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How to Improve Your Disaster Recovery Ability

A quick guide to reducing risk using a Disaster Recovery Plan

Does your business have a disaster recovery plan? If you are one of the many businesses or organisations without a plan, then taking a few minutes to read this article is a smart move. If you already have a disaster recovery plan you may still gain some additional insights so keep reading.

As you know, information is the lifeblood of your business. Any disruption to the access or flow of your information puts your business at risk. The sad fact is that disasters happen every day and range from minor mishaps to large-scale destruction. If you do not have a disaster recovery plan for your organisation, your risk is heightened considerably.


The Four Stages of Disaster Planning

You can divide your disaster planning into three broad stages. The first stage is the Prevention Stage, the second is the Preparation Stage, the third is the Response Stage, and the fourth is the Recovery Stage. The first two stages come into play before a disaster, with the remaining two coming into effect during and after the disaster.


Disaster Prevention

As the saying goes, ‘prevention is better than cure’. This is true for disaster response plans. The better your prevention actions are the lower your risk of experiencing a disaster. The prevention stage is concerned with assessing risk, reducing risk, implementing preventative measures, and monitoring both risk and risk reduction measures.

The first step is assessing risk. It is important to determine if there is any history of disasters occurring at your office location/s.

The next step will be identifying and rating all the possible risks. Below is a summary of possible risks (this is not an exhaustive list).


Risk Types

  • Natural Risks
    • Flooding
    • Lightning
    • Hail
    • Wind Storms: Hurricanes, Tornadoes, etc.
    • Earthquake
    • Veld Fires
  • Structural or Building Risks
    • Leaking Roofs
    • Plumbing Failures
    • Collapsed Buildings
    • Sprinkler Failures/Malfunction
  • Industrial Risks
    • Hazardous Material Spillages
    • Gas Leaks
    • Explosions
    • Fire
  • Criminal Risks
    • Theft
    • Arson
    • Sabotage
    • Vandalism
    • Strike Action
    • Bomb Scare
  • Technological Risks
    • Hacking
    • Software crashes
    • IT issues
    • Load Shedding
  • Accidental/Medical/Psychological Risks
    • Injuries
    • Contagious/Infection Diseases
    • Death

Once you have identified and rated possible risks you will need to assess what can be done to eliminate or reduce the risk. Finally, it is important to keep a close eye on both the various risks and the prevention measures in place.

When it comes to your company records and data, the following protection measures are a good place to start:

  • Offsite Document Storage
  • Regular Data Backups
  • Offsite Data Storage
  • Document Imaging and Scanning to digitise vital records

Other risks may require measures such as

  • Generator installations
  • Increased Security Measures
  • Building Renovations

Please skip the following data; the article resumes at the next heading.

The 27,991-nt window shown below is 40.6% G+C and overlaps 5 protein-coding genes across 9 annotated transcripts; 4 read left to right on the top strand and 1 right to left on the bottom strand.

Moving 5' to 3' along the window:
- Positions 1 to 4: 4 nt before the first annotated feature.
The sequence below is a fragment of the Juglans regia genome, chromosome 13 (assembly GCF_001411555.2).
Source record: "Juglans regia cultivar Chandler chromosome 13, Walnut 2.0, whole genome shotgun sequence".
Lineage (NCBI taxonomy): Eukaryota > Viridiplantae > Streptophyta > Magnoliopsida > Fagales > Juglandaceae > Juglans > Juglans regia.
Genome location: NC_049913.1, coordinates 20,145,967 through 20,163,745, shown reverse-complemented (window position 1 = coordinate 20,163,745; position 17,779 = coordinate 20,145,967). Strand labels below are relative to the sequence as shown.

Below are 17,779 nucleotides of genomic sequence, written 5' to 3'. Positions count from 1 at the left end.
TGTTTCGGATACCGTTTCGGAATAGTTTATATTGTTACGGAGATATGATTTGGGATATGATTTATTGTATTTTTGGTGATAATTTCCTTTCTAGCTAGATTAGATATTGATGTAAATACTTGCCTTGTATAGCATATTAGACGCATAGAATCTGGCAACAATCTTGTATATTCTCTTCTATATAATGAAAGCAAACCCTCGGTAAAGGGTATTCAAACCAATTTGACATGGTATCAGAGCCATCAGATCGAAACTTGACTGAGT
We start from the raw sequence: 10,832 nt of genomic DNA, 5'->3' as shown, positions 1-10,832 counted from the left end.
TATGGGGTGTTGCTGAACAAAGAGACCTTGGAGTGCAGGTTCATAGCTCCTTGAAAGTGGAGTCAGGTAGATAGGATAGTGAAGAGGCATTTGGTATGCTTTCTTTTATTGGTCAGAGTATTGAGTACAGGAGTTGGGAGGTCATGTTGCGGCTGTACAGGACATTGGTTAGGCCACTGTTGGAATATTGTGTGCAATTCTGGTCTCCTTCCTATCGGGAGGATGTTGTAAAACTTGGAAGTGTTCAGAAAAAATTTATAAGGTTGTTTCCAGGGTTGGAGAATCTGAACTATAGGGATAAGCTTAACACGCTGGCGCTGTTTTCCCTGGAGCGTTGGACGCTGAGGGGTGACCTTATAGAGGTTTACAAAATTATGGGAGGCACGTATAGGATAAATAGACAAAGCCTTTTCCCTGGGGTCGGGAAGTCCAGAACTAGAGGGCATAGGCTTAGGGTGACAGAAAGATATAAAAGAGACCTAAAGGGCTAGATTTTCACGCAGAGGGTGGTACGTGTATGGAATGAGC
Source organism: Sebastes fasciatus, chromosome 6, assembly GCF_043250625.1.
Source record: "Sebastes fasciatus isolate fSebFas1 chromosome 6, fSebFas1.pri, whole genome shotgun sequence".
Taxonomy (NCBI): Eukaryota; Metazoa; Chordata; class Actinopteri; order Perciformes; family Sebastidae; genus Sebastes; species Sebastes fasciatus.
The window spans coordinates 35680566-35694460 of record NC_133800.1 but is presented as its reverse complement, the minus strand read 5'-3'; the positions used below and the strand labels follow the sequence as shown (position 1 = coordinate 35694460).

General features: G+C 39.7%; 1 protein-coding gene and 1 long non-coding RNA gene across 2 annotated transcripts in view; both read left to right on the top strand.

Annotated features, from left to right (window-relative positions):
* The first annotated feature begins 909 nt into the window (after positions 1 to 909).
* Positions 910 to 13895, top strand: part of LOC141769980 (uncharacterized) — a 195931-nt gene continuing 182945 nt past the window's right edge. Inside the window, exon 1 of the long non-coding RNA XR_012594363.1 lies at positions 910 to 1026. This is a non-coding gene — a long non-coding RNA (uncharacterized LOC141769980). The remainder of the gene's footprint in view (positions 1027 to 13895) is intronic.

Risks need to be reassessed from time to time and rerated as needed.

If you take the time to implement this stage properly you reduce the need for the remaining stages, which is not to say you should forget about them and pay them any less attention.


Disaster Preparation

Sometimes despite all the precautions you take, a disaster still occurs. This is why it is important to be prepared for it.

This is the stage where you create both a Disaster Response Plan and a Disaster Recovery Plan.

Make sure that you have identified all your vital records and data. This is the key information that keeps your business running.

Make sure that your preventative measures are in place and active and that there is a plan of action in place that details how each type of disaster will be responded to. It is also important to have emergency lists of backup resources, materials, communication lines, services, etc.

It is also important to have an emergency disaster response committee/team setup so that responsibility can be taken and actions controlled should a disaster occur. Make sure your response and recovery plans include contact information and chain of command.

Lastly, one cannot stress the need for regular training enough. The better the people of your organisation are trained to handle disasters the easier it is to reduce its impact and speed up recovery. Make sure you create a training plan and schedule.

Also, remember to regularly review and update your disaster response and recovery plans.


Disaster Response

If you have carried out the first two stages well, then your disaster response plan will be that much easier to implement and should reduce the chaos of the situation and smooth the way through the disaster.


Disaster Recovery

Now that the disaster has passed, it will be time to roll out your Disaster Recovery Plan. These will be the series of actions you take to get your business back up and running in the shortest time possible. Like your Disaster Response Plan, the effectiveness of your Disaster Recovery Plan relies on the work you have done in the first two stages.


Iron Mountain offers a comprehensive range of solutions as well as expertise in helping you reduce the risk disasters represent. Contact us today to discuss your needs and take your first steps towards reducing your risk and improving the continuity of your organisation.


 Image Credit: Copyright: believeinme33 / 123RF Stock Photo


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